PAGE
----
(p. A1) BETHLEHEM, Pa. — Ellen Gaugler remembers driving her father to the Bethlehem Steel mill, where he spent his working years hauling beams off the assembly line and onto rail cars.
When the Pennsylvania plant shut down about two decades ago, Ms. Gaugler thought it was the last time she or anyone in Bethlehem would come to its gates to find a job that paid a decent wage for a physical day of work.
But she saw an ad in the paper last year for a position at a local warehouse that changed her mind. She’d never heard of Zulily, the online retailer doing the hiring, but she knew the address: It was on the old mill site, steps from where her father worked.
“When I came for the interviews I looked up and said, ‘Oh, my God, I feel like I am at home,'” Ms. Gaugler said. She got the job.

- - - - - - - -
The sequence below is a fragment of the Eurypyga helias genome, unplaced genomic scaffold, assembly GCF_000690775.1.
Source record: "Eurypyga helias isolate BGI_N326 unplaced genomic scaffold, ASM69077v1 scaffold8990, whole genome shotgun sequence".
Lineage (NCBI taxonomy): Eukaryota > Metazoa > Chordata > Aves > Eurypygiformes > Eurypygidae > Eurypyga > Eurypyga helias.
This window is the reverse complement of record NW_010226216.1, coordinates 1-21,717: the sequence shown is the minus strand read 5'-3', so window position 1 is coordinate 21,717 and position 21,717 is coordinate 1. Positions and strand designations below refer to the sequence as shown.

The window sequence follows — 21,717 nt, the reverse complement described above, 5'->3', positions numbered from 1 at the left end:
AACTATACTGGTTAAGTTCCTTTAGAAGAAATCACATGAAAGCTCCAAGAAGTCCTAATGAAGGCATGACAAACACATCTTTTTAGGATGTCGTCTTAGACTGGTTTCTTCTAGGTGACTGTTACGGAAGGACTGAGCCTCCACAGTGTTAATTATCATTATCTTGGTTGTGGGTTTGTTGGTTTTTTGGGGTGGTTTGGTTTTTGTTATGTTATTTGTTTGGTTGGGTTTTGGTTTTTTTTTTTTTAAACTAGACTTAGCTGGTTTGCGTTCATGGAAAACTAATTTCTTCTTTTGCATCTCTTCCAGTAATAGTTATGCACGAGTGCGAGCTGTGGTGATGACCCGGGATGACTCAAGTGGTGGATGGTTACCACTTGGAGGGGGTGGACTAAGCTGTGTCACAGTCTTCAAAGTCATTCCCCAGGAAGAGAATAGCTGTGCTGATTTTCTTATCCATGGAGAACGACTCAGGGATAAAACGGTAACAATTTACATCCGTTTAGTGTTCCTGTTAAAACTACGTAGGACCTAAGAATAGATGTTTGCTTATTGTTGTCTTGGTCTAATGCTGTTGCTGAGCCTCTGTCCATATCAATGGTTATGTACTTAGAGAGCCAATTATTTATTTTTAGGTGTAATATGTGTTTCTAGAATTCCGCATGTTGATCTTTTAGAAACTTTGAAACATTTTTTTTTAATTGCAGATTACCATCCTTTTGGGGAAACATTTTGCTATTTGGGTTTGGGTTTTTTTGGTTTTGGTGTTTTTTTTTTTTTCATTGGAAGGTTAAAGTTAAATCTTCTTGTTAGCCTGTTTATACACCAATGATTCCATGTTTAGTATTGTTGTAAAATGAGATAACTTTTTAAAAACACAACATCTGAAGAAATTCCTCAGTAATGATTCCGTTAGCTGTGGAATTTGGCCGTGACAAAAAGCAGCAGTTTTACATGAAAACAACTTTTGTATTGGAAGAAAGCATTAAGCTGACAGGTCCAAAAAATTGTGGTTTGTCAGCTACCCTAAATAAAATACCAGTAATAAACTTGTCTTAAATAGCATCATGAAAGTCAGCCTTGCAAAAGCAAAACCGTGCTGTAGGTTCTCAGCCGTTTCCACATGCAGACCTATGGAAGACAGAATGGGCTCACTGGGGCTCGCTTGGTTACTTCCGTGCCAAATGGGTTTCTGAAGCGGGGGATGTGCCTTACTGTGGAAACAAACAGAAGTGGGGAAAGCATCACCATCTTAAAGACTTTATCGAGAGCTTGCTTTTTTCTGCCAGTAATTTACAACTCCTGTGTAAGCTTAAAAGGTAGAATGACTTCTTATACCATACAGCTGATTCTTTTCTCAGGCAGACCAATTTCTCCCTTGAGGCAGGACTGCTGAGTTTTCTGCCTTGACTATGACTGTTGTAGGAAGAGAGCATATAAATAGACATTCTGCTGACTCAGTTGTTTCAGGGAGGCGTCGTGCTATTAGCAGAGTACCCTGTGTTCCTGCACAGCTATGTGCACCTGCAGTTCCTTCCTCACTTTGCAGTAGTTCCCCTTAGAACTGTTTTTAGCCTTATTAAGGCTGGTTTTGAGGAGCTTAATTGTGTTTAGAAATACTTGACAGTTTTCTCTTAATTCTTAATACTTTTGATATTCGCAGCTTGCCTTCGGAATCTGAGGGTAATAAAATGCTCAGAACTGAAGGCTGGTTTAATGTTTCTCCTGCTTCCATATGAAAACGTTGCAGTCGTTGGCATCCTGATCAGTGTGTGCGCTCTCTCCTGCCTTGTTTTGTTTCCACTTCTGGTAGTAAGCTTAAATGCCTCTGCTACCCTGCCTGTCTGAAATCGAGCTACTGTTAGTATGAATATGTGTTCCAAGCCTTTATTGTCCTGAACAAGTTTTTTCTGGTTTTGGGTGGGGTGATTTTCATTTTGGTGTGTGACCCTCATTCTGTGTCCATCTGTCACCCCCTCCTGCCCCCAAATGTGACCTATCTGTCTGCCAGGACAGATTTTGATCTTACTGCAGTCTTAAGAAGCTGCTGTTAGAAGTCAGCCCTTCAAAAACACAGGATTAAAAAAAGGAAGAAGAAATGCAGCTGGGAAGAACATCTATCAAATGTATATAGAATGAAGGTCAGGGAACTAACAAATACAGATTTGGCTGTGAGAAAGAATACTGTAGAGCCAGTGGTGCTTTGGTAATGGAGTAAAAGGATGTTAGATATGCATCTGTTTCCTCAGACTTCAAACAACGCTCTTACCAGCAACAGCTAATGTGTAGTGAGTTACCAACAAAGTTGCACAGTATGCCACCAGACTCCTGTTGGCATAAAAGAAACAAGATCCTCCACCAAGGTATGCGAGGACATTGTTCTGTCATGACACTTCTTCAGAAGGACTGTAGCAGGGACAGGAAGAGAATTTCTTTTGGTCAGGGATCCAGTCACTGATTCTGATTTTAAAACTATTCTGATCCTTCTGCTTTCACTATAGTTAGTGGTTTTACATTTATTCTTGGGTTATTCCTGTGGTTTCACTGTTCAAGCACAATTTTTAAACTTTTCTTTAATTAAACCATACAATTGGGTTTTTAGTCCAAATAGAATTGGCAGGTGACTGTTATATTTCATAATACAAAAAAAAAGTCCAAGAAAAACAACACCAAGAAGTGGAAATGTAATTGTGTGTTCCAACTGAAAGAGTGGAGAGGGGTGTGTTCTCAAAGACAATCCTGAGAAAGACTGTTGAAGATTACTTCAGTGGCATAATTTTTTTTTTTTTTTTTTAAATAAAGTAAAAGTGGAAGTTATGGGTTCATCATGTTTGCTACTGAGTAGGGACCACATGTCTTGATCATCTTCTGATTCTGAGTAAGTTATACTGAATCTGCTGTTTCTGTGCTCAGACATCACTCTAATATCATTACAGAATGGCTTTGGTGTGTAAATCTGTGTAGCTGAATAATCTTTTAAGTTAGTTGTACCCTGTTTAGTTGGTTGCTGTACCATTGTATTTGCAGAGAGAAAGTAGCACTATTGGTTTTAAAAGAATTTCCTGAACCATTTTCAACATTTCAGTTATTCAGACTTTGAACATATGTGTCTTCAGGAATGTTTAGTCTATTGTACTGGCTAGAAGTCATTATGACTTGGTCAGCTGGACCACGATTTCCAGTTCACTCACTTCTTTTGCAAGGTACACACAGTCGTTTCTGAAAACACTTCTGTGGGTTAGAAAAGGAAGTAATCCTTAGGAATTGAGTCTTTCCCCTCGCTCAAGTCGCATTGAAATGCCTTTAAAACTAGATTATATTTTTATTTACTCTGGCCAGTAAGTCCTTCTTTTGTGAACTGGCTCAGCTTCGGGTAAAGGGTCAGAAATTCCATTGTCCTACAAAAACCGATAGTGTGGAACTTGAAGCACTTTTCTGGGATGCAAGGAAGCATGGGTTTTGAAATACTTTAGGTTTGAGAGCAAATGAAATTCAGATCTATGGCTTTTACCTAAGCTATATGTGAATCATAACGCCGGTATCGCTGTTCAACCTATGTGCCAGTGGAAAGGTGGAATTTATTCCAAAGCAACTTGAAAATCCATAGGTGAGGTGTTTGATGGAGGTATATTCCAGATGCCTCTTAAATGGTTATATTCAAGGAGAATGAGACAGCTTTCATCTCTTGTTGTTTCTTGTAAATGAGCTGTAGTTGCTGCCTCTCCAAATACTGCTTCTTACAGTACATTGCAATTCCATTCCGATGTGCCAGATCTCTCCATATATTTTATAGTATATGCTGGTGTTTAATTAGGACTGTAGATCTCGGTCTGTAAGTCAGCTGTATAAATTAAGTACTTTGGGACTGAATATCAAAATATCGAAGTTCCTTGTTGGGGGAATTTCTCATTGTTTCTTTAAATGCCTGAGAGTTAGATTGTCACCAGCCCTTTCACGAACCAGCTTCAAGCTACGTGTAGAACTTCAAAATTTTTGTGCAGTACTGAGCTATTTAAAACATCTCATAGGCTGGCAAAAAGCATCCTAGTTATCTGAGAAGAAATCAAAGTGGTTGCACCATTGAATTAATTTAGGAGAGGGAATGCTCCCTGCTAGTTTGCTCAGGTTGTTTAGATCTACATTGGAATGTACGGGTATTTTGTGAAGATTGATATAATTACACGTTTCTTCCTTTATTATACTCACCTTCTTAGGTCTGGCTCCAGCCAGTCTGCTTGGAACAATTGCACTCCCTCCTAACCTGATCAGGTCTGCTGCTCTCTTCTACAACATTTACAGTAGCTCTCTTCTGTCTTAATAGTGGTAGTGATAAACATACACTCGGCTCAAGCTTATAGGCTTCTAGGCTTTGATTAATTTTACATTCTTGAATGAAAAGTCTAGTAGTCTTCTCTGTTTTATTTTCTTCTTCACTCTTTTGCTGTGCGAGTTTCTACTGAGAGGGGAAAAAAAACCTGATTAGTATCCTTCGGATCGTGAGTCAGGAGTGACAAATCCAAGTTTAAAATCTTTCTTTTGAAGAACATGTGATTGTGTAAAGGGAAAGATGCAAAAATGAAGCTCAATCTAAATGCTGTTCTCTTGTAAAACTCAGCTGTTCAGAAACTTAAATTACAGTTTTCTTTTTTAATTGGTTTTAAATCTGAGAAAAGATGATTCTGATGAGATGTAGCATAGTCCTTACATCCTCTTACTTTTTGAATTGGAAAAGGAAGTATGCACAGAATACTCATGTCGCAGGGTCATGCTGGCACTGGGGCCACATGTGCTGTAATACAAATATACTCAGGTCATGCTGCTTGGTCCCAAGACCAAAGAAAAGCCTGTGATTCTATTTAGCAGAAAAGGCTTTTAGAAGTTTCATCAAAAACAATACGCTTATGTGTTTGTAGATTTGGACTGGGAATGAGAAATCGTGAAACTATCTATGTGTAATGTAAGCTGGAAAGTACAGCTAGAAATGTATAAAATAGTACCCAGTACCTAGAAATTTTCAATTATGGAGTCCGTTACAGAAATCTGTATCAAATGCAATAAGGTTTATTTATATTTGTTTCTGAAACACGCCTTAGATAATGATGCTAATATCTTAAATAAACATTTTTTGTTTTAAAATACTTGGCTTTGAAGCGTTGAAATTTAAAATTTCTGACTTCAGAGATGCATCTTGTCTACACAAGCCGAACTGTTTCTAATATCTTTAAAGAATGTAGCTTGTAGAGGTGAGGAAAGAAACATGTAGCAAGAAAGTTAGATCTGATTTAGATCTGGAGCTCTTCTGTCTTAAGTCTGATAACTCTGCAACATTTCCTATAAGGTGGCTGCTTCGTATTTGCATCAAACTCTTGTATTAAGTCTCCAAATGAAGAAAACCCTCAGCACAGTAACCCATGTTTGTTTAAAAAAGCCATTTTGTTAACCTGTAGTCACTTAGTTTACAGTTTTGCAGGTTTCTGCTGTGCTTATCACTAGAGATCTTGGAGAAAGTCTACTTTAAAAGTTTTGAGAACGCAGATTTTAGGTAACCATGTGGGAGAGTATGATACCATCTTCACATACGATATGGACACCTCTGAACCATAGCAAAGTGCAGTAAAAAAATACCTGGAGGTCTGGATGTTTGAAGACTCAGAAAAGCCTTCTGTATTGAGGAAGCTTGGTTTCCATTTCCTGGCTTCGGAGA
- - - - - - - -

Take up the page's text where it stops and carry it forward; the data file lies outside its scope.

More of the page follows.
As shopping has shifted from conventional stores to online marketplaces, many retail workers have been left in the cold, but Ms. Gaugler is coming out ahead. Sellers like Zulily, Amazon and Walmart are competing to get goods to the buyer’s doorstep as quickly as possible, giving rise to a constellation of vast warehouses that have fueled a boom for workers without college degrees and breathed new life into pockets of the country that had fallen economically behind.
For the full story, see:
NATALIE KITROEFF. ” Idle Steel Mills Rumble to Life As Online Sellers’ Warehouses.” The New York Times (Mon., OCT. 23, 2017): A1 & A13.
(Note: the online version of the story has the date OCT. 22, 2017, and has the title “Where Internet Orders Mean Real Jobs, and New Life for Communities.”)